There are a ton of Android apps that over-complicate sleep tracking. Some apps want to listen to your sleep all night, others want you to take your phone with you into bed as you sleep. Many of these apps come with a 30–50 USD yearly subscription cost.
I found a simple Android app on the other side of the spectrum. The Sleep Debt Tracker app assumes you’re asleep between the times when you last checked your phone before going to bed and when you wake up to check your phone again.
The app only tracks when you go to bed, wake up, and how many hours you sleep you get per day. You don’t need to open or interact with the app at all for it to do its thing. You don’t need to make any changes to your bedtime routines to make use of the app. It also doesn’t try to apply pseudo-science to analyze your “sleep quality” or anything like that.
The app can optionally be linked to a Google Fit account if you want to share data with Google. You can see trends and graphs in both apps. However, the Google Fit app is better at visualizing the data. Your data is kept on-device by default. You can also export your sleep data to a CSV file to do your analysis. The app doesn’t require any privacy invasive app-permissions.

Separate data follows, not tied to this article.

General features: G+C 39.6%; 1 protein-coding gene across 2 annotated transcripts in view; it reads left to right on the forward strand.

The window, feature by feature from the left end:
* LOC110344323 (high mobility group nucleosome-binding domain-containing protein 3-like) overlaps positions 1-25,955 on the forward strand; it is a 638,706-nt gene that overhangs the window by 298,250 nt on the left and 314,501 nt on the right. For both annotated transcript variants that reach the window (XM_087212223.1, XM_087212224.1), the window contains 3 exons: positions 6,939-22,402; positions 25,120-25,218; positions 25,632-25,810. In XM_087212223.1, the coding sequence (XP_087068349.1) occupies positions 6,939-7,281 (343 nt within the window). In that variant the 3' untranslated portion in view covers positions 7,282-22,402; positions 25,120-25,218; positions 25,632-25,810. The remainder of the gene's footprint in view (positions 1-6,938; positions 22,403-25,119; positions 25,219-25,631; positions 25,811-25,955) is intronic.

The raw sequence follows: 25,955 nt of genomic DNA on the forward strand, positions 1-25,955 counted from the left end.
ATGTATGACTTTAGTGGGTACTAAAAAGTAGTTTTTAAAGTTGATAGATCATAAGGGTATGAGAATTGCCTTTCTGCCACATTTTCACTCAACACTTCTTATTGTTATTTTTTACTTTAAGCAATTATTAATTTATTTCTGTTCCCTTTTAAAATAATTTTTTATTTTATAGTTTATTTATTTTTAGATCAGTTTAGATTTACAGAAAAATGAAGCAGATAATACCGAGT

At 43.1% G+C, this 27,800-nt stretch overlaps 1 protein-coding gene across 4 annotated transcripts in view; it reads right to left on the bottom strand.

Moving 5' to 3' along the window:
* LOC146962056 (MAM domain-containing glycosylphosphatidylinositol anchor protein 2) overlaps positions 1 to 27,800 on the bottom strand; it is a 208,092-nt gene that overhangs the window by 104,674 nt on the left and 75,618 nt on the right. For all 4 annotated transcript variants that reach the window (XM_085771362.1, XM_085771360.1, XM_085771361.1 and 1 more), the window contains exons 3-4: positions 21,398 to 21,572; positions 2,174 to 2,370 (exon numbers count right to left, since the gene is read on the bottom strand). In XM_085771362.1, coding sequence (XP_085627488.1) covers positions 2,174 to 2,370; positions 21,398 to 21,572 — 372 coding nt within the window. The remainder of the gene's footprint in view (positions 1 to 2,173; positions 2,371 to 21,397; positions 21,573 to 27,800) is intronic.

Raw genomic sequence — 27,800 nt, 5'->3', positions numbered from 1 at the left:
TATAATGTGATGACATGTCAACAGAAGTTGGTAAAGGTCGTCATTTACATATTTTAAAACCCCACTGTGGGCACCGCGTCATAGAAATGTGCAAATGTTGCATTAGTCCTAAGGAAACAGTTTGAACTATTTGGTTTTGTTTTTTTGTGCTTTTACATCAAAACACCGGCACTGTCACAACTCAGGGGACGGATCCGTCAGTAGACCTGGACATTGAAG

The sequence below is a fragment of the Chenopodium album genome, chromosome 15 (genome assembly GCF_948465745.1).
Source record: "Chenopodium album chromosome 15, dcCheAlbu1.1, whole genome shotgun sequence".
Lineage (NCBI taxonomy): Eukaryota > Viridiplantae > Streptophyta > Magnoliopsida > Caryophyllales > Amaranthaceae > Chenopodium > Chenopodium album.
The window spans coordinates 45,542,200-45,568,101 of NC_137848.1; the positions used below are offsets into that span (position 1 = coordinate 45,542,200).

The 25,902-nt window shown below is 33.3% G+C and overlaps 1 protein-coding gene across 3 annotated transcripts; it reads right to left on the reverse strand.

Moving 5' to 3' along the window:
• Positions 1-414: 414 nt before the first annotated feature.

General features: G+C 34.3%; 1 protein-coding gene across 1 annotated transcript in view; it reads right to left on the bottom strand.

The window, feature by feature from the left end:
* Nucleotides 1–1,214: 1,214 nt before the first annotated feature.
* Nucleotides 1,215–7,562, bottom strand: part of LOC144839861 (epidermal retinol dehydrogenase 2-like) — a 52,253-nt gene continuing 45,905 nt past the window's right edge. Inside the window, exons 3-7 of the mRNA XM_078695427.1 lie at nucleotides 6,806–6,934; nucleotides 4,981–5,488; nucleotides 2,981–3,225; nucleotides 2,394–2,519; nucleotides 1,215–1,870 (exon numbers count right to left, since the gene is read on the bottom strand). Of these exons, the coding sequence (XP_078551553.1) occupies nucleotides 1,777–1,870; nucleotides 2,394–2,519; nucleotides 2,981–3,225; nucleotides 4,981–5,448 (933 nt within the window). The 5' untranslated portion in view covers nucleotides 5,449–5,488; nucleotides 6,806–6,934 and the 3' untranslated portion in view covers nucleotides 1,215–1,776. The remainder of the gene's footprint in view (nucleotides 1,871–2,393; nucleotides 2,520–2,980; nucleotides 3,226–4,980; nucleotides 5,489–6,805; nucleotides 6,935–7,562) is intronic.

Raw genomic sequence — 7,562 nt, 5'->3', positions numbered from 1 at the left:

You can configure the app to send bedtime reminders if you need a nudge to remember to go to bed at the right time. You set the number of hours of sleep you need each night in the app, and it will remind you to go to bed at that many hours before your next configured alarm. The app works with most alarm clock apps that integrate with the Android operating system.
I’ve had some issues with the bedtime reminders, though. The app some nights sends them an hour after my bedtime instead of an hour before. I’ve informed the app developer about the problem.
I’ve deliberately avoided discussing the apps’ “sleep debt” tracking feature. This is a gimmicky feature built around the notion of “sleep banking”; the idea that you can manage sleep like a sort of currency. You deposit extra sleep-time by sleeping more on some days and withdraw it by skipping on sleep on other days.
This is possibly an unhealthy way to manage your sleep. You risk negotiating with yourself over your bedtime each day instead of trying to maintain a healthy consistent sleep schedule. This gimmick feature of the app could be promoting bad sleep habits.
I think the core functionality of this app is pretty great. Bedtime reminders can be useful for anyone who tends to stay up a little too late in the evenings. Except for the sleep debt gimmick, the app has just the right amount of functionality. It also works way better for couples than any other sleep tracking apps and devices I’ve used.
The Sleep Debt Tracker app is available for free with ads on the Google Play Store. You can remove ads and get some extra features for 2 USD.